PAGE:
Could streaming video be as bad for the climate as driving a car? Calculating the Internet’s Hidden Carbon Footprint

Lo streaming video potrebbe essere dannoso per il clima come guidare un'auto?  Calcolo dell'impronta di carbonio nascosta di Internet

The Internet is far from immaterial, as all those messages, images and videos live in data centers, which consume enormous amounts of energy. Credit: Rawpixel, CC FROM

We are used to thinking that going digital means going green. While that’s true for some activities—like making a video call across the ocean is better than flying there—the situation is more subtle in many other cases. For example, driving a small car to a movie theater with a friend may have lower carbon emissions than streaming the same movie alone at home.

How do we come to this conclusion? Surprisingly, making these estimates is quite complicated. This is for two reasons: we don’t have good data to start with, and even when we do, comparisons with other human activities are often difficult to make. In a September 2022 report, “Data Centers and Data Transmission Networks”the International Energy Agency (IEA) said:

“At the moment there is no complete data on the power utilization of all data center operators globally, so this estimated range is based on bottom-up models.”

This is remarkable given that we have been able to fairly accurately estimate much more complex phenomena. In this case, we would only need quantitative information: the electric energy and the amount of data used, which can be determined with great precision. The current situation is not acceptable and should be addressed soon by policy makers.

Speaking of tons of CO2 emissions, kilowatt-hours of electricity, cubic meters of gas, liters of petrol and car horsepower is confusing to many, including academics. Most people would not be able to tell how much energy they consume each day or what level of emissions these activities cause. But they would be able to tell you the salary or the monthly rent right away. The ease of talking about money lies in the fact that we humans long ago decided that a commonly held currency was the best way to trade disparate things. We don’t do it for our energy use, hence the difficulty.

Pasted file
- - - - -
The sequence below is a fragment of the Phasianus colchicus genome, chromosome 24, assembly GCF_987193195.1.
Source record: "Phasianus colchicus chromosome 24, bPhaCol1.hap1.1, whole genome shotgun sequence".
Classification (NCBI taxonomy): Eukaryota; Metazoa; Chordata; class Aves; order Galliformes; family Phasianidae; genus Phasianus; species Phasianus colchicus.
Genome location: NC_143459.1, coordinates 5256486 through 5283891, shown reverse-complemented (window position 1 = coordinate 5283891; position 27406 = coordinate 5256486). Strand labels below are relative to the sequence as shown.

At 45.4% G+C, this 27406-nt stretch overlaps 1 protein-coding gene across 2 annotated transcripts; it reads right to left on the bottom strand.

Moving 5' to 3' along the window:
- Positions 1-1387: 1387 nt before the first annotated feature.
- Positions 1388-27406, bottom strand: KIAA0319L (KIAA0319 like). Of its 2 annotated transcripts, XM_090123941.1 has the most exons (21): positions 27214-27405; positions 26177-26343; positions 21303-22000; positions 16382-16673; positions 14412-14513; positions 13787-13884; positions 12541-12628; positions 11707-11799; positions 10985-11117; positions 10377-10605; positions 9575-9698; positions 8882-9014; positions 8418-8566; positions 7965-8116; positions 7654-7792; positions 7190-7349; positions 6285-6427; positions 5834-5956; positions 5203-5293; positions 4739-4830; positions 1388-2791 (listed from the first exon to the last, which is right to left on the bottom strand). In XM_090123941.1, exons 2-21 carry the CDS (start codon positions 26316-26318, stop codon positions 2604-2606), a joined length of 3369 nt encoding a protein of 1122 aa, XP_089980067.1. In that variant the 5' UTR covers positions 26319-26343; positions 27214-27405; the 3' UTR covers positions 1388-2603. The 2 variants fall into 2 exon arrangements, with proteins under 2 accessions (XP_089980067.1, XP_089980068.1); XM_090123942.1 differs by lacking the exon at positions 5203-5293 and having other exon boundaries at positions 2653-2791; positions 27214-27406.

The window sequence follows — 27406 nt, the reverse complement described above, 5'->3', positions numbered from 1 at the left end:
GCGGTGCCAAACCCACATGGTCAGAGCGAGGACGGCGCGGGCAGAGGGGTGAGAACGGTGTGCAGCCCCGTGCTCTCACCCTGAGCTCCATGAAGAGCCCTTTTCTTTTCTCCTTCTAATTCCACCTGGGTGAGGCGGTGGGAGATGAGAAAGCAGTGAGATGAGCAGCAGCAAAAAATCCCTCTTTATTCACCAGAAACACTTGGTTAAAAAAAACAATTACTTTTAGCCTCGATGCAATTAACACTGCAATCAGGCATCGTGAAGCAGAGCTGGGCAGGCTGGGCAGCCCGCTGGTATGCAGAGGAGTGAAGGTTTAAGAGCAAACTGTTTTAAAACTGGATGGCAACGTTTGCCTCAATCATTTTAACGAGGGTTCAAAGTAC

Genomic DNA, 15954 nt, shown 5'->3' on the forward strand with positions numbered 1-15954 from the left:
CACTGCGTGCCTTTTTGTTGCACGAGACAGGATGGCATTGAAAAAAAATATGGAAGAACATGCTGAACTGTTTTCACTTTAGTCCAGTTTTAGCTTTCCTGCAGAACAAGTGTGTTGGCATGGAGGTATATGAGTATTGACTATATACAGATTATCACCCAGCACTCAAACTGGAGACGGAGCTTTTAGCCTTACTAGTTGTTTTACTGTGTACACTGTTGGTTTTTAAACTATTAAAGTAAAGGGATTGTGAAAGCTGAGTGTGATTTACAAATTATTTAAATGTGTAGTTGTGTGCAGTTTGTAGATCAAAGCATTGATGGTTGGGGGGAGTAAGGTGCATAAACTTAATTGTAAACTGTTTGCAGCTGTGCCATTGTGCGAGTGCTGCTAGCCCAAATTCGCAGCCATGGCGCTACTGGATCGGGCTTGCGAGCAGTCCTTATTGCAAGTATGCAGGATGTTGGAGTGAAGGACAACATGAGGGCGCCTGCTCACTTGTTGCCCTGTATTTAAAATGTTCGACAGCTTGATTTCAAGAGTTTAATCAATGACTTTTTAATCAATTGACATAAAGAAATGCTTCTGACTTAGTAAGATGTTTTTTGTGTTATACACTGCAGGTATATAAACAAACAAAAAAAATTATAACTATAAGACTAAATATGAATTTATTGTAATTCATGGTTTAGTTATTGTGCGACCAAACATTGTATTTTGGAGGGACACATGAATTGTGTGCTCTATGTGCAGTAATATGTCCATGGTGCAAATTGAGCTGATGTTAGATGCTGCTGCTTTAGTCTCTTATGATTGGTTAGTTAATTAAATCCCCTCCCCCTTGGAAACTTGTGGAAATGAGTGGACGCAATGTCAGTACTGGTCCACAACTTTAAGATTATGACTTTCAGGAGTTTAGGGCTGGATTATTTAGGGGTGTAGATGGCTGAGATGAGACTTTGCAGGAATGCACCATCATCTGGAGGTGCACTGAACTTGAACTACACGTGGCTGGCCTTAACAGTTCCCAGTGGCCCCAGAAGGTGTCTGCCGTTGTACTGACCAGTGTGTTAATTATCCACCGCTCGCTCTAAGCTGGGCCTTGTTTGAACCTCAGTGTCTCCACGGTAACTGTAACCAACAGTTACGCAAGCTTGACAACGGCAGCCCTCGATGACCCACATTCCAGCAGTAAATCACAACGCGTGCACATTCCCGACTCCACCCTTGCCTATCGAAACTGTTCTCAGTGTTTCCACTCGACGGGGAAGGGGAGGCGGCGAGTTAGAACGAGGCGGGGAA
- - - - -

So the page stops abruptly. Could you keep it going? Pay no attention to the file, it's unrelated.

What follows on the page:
There is no reason not to change the situation, however: the beauty of the concept of “energy” is that nature has given it to us as a number which is mysteriously preserved even when we change its shape, for example from electric to thermal. Hence, we can always convert it into one convenient unit, which would make it easy for us to understand the impact of our activities on the planet, including digital ones.

Apples to apples

Let’s see how this could work by explaining some examples. We choose the unit of energy as kilowatt hour (kWh). This proposition was made by David MacKay in his 2008 book Sustainable energy, without hot air. Because the amount of energy used rather than CO2 issued? Globally the two concepts are equivalent, given that CO2 emissions are proportional to the amount of non-renewable energy produced. But hardly any of us have an intuitive idea of ​​what a ton of CO is2 is, not to mention its global scale values, or how it is generated. On the contrary, almost all of us can read an energy bill and relate it to what we do at home.

Here are three examples:

  • A 10W light bulb kept on for one hour will consume 0.01 kWh of energy (1 kWh = 1,000 Wh).
  • A car driven around town for an hour with an average power output of 10 kW (about 13 horsepower) will consume 10 kWh.

  • In Northern Italy during the winter, heating an apartment with 10 cubic meters of gas requires about 100 kWh per day or 4 kWh per hour.

When these activities are compared to the same units, it is clear that there are some (driving, warming up) that would have a much larger impact than others (lighting) if their use were limited.

A two-hour film pollutes as much as a 45-minute car ride